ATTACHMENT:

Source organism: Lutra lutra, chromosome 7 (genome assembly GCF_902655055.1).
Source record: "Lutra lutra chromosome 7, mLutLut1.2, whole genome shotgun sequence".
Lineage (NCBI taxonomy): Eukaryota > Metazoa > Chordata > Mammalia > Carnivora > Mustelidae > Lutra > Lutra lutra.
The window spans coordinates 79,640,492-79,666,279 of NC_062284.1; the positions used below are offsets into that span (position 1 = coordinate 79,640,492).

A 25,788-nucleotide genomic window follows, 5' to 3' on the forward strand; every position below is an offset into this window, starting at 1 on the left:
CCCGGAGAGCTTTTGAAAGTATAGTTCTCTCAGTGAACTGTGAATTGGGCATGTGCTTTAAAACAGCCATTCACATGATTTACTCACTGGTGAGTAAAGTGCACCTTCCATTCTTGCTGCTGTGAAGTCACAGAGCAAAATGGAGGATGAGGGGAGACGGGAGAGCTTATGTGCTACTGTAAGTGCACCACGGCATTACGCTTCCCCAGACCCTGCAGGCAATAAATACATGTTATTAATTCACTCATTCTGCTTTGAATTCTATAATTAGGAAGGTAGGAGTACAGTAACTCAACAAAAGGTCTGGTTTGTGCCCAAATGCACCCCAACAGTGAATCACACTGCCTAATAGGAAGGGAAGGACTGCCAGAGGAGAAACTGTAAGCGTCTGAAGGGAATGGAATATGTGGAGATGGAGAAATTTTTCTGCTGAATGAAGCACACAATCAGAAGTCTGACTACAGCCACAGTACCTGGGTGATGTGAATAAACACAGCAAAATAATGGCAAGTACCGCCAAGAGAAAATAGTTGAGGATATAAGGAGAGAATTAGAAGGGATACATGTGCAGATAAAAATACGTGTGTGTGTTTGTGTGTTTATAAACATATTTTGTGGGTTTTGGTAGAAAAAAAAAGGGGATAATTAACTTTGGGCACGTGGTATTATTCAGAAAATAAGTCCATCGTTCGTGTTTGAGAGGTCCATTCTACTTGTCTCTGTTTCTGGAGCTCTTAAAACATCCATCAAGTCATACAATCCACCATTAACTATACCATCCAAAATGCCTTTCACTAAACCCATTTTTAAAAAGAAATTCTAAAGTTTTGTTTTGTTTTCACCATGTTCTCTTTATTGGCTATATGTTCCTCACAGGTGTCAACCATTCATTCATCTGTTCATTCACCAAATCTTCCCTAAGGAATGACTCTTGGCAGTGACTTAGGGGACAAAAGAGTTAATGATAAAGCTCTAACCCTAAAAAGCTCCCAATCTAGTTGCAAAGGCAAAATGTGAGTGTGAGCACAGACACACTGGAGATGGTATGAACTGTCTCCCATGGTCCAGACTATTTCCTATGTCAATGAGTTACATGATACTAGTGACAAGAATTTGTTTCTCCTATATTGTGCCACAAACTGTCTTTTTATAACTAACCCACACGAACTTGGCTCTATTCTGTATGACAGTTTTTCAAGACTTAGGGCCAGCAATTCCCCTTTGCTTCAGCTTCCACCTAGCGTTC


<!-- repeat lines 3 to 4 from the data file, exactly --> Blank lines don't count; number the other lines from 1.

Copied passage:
Lineage (NCBI taxonomy): Eukaryota > Metazoa > Chordata > Mammalia > Carnivora > Mustelidae > Lutra > Lutra lutra.
The window spans coordinates 79,640,492-79,666,279 of NC_062284.1; the positions used below are offsets into that span (position 1 = coordinate 79,640,492).